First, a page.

SpaceX speeds up work on new Starship with “hundreds” of upgrades

Beginning almost immediately after Starship SN11’s midair explosion earlier this week, SpaceX has accelerated work on a new Starship prototype upgraded with “hundreds of improvements.”

In November 2020, Musk first revealed plans to implement “major [Starship] upgrades” as early as prototype SN15, though the improvements involved in the first apparent Starship ‘block’ change were never detailed. On 30 March 2021, the same day as Starship SN11’s foggy, ill-fated launch debut, Musk confirmed that the SN15+ block upgrade would feature “hundreds of design improvements [to] structures, avionics, software, and [Raptor engines].”

Around the same time, after more than two months of little to not visible activity, work on Starship SN15 rapidly restarted in an apparent bid to achieve Musk’s stated goal of rolling the rocket to the launch pad “in a few days.”

Possibly due to a significant shift in focus from Starship mass-production to the construction of Boca Chica’s first orbital-class launch pad and flight tests of prototypes SN8 through SN11, Starship SN15 has been in the stacking and assembly phase since the turn of the new year. About a month ago, in early March, the rocket’s tank section was stacked to its full height and has been making slow progress in the weeks since – clearly not a pressing priority.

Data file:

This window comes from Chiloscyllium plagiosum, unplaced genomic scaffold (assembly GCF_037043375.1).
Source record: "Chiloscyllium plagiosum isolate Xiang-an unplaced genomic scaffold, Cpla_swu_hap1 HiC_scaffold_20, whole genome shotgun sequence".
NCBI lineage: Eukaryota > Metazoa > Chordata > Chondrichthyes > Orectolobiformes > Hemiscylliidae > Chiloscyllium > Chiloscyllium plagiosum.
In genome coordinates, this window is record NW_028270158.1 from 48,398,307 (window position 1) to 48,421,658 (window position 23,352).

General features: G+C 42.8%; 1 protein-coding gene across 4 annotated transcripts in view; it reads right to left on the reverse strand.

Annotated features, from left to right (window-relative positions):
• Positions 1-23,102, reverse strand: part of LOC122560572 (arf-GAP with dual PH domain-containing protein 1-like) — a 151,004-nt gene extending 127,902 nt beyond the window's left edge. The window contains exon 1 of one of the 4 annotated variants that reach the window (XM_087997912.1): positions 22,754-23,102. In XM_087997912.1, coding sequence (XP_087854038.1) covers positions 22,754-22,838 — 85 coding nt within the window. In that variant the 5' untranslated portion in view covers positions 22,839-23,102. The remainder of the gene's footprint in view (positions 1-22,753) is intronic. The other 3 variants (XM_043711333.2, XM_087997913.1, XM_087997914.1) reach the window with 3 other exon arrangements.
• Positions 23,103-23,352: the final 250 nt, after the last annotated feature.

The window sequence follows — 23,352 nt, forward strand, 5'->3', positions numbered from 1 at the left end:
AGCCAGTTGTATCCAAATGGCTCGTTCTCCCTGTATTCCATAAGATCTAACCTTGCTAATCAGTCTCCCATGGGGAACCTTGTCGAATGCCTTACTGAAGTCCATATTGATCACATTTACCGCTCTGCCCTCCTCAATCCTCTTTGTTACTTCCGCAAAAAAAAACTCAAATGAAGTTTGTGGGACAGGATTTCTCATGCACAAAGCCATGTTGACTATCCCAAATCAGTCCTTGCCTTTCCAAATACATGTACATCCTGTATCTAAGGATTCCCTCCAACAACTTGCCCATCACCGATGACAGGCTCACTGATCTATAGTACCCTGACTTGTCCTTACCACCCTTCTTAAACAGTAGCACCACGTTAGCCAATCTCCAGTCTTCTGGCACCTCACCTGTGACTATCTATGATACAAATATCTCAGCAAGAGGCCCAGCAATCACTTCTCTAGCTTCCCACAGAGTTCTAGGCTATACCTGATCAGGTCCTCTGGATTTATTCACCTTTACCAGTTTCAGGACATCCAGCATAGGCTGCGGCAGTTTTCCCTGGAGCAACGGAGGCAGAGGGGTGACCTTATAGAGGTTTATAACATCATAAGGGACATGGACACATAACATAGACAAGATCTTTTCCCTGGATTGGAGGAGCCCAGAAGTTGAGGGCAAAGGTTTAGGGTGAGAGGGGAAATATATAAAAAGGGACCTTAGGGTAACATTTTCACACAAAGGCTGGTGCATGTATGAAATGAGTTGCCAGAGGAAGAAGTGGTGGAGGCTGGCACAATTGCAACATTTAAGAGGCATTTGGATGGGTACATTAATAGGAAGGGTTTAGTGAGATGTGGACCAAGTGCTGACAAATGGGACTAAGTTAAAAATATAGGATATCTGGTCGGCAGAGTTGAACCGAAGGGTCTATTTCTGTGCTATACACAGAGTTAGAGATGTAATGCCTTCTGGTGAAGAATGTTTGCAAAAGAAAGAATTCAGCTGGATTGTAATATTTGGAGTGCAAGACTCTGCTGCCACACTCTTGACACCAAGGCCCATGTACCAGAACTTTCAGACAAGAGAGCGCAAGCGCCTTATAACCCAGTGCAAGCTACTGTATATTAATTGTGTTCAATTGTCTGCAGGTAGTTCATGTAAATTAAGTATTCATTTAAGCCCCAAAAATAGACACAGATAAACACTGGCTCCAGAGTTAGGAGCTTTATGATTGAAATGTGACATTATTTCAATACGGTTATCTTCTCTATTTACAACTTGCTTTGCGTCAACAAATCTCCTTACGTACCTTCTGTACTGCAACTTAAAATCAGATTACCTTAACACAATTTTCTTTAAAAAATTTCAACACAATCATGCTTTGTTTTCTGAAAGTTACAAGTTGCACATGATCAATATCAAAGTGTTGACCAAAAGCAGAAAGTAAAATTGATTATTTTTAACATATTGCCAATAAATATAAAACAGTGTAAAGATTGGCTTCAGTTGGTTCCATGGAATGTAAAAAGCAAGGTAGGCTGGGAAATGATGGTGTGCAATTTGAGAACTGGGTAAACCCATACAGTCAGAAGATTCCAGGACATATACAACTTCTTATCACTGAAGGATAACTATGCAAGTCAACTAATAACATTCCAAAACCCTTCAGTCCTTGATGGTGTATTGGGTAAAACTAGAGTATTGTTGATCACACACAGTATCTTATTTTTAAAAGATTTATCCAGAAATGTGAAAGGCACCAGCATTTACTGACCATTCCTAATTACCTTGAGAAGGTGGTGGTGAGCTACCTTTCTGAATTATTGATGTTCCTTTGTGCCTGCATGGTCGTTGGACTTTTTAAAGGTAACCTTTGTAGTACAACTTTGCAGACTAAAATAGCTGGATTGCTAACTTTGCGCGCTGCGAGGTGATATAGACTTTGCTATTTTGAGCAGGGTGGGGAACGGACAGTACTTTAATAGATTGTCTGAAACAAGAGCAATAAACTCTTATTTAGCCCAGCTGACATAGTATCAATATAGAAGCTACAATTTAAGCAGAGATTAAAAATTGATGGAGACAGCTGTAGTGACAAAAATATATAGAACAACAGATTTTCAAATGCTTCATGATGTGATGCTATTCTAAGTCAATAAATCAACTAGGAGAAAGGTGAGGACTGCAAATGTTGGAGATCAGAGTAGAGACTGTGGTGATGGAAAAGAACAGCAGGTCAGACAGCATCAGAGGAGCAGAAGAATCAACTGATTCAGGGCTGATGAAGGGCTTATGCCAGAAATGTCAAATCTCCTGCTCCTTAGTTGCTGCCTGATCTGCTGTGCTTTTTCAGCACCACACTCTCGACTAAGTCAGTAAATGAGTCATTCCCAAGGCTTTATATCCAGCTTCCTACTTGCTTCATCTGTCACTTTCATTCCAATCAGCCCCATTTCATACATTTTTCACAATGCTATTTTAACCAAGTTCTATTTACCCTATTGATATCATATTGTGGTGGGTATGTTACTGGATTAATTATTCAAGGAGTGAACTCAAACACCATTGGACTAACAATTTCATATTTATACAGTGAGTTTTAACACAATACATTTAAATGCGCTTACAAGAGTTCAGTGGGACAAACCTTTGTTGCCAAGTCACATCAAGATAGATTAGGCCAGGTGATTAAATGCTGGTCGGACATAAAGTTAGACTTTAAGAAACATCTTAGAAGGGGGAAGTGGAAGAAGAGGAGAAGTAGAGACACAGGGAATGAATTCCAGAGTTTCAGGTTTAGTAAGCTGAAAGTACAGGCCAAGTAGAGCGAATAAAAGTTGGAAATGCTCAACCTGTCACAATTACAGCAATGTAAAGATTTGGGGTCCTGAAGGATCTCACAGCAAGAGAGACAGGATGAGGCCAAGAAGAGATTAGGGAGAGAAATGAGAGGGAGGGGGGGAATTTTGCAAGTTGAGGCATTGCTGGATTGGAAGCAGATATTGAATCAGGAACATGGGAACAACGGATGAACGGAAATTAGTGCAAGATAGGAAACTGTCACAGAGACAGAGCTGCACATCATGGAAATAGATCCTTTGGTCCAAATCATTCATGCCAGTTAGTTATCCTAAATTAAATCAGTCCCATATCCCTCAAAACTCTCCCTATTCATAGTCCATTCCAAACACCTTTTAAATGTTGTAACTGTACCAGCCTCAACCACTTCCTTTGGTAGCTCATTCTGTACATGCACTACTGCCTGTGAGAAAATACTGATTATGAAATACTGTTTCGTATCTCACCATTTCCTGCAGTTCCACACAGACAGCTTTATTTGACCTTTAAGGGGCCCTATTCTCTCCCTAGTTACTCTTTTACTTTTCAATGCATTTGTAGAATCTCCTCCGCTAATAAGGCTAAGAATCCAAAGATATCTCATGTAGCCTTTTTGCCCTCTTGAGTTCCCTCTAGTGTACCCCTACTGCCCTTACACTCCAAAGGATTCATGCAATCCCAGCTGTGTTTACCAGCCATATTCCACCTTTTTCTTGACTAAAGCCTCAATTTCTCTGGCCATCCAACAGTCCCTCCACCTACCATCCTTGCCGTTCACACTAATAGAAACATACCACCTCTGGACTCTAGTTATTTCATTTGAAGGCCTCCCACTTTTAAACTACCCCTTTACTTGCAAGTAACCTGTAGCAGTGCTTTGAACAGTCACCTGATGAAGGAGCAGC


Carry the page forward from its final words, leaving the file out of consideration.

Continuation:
The day after SN11 exploded, SpaceX stacked the last two pieces of Starship SN11’s nose and joined their plumbing and avionics runs, more or less completing the upper third of the prototype. Both nosecone flaps were installed a few days prior. On the same day, March 31st, SpaceX rolled Starship SN15’s tank section (the bottom two-thirds of the rocket) out of Boca Chica’s ‘mid bay’ assembly building and installed both after flaps before moving the vehicle into the ‘high bay.’

SN15’s nose cone and rings await their final assembly step on March 27th. (NASASpaceflight – Nomadd)
Rapidly fitted with aft flaps hours prior, SN15’s tank section rolls to the high bay on March 31st to prepare for nose installation. (NASASpaceflight – bocachicagal)

With those steps complete, Starship SN15 should be just a few days away from nose installation, at which point it will need just a few more days of work before SpaceX will be ready to install the rocket on a transporter and roll it to the launch pad. It’s not implausible that that move will happen as early as next week, perhaps even leaving enough time for an acceptance test or two before the weekend.

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